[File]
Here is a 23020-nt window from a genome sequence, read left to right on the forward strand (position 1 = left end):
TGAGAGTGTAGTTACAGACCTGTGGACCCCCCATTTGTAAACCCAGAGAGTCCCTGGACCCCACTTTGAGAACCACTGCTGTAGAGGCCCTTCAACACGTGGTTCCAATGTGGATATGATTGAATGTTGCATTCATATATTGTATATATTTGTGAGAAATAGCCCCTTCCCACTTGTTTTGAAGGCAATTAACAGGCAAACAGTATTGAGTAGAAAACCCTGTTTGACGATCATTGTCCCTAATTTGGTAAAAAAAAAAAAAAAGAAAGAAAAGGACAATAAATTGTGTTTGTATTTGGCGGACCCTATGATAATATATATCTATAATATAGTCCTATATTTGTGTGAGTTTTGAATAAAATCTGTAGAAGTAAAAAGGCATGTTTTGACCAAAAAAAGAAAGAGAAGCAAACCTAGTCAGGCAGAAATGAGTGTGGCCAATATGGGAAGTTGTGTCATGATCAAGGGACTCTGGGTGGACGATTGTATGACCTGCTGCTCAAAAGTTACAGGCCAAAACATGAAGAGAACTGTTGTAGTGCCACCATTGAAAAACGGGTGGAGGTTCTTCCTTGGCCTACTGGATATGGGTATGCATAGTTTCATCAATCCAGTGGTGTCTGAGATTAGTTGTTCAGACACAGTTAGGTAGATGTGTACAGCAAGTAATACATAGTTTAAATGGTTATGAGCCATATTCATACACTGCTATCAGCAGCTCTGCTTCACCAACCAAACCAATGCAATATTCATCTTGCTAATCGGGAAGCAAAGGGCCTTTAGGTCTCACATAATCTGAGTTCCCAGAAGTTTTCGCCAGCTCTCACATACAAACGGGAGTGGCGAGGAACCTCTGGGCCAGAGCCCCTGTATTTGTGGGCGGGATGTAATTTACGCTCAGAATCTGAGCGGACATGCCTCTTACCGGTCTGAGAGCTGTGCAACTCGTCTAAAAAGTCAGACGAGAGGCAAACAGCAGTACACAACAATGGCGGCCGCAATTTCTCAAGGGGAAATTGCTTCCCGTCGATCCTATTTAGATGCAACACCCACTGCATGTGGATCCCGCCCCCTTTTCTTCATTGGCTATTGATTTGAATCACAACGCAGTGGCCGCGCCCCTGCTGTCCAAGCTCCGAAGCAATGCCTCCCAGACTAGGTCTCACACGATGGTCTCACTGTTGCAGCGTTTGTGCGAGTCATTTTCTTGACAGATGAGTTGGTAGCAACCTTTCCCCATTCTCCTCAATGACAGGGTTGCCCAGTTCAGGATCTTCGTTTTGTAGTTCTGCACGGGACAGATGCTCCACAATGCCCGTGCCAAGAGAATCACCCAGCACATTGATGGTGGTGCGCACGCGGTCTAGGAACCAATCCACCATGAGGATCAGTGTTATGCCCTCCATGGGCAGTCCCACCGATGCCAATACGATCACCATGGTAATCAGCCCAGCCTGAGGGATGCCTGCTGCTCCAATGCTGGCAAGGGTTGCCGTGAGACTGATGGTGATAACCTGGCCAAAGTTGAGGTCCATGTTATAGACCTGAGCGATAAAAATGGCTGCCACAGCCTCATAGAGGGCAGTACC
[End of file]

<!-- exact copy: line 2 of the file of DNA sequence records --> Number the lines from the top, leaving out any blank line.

TGAGAGTGTAGTTACAGACCTGTGGACCCCCCATTTGTAAACCCAGAGAGTCCCTGGACCCCACTTTGAGAACCACTGCTGTAGAGGCCCTTCAACACGTGGTTCCAATGTGGATATGATTGAATGTTGCATTCATATATTGTATATATTTGTGAGAAATAGCCCCTTCCCACTTGTTTTGAAGGCAATTAACAGGCAAACAGTATTGAGTAGAAAACCCTGTTTGACGATCATTGTCCCTAATTTGGTAAAAAAAAAAAAAAAGAAAGAAAAGGACAATAAATTGTGTTTGTATTTGGCGGACCCTATGATAATATATATCTATAATATAGTCCTATATTTGTGTGAGTTTTGAATAAAATCTGTAGAAGTAAAAAGGCATGTTTTGACCAAAAAAAGAAAGAGAAGCAAACCTAGTCAGGCAGAAATGAGTGTGGCCAATATGGGAAGTTGTGTCATGATCAAGGGACTCTGGGTGGACGATTGTATGACCTGCTGCTCAAAAGTTACAGGCCAAAACATGAAGAGAACTGTTGTAGTGCCACCATTGAAAAACGGGTGGAGGTTCTTCCTTGGCCTACTGGATATGGGTATGCATAGTTTCATCAATCCAGTGGTGTCTGAGATTAGTTGTTCAGACACAGTTAGGTAGATGTGTACAGCAAGTAATACATAGTTTAAATGGTTATGAGCCATATTCATACACTGCTATCAGCAGCTCTGCTTCACCAACCAAACCAATGCAATATTCATCTTGCTAATCGGGAAGCAAAGGGCCTTTAGGTCTCACATAATCTGAGTTCCCAGAAGTTTTCGCCAGCTCTCACATACAAACGGGAGTGGCGAGGAACCTCTGGGCCAGAGCCCCTGTATTTGTGGGCGGGATGTAATTTACGCTCAGAATCTGAGCGGACATGCCTCTTACCGGTCTGAGAGCTGTGCAACTCGTCTAAAAAGTCAGACGAGAGGCAAACAGCAGTACACAACAATGGCGGCCGCAATTTCTCAAGGGGAAATTGCTTCCCGTCGATCCTATTTAGATGCAACACCCACTGCATGTGGATCCCGCCCCCTTTTCTTCATTGGCTATTGATTTGAATCACAACGCAGTGGCCGCGCCCCTGCTGTCCAAGCTCCGAAGCAATGCCTCCCAGACTAGGTCTCACACGATGGTCTCACTGTTGCAGCGTTTGTGCGAGTCATTTTCTTGACAGATGAGTTGGTAGCAACCTTTCCCCATTCTCCTCAATGACAGGGTTGCCCAGTTCAGGATCTTCGTTTTGTAGTTCTGCACGGGACAGATGCTCCACAATGCCCGTGCCAAGAGAATCACCCAGCACATTGATGGTGGTGCGCACGCGGTCTAGGAACCAATCCACCATGAGGATCAGTGTTATGCCCTCCATGGGCAGTCCCACCGATGCCAATACGATCACCATGGTAATCAGCCCAGCCTGAGGGATGCCTGCTGCTCCAATGCTGGCAAGGGTTGCCGTGAGACTGATGGTGATAACCTGGCCAAAGTTGAGGTCCATGTTATAGACCTGAGCGATAAAAATGGCTGCCACAGCCTCATAGAGGGCAGTACC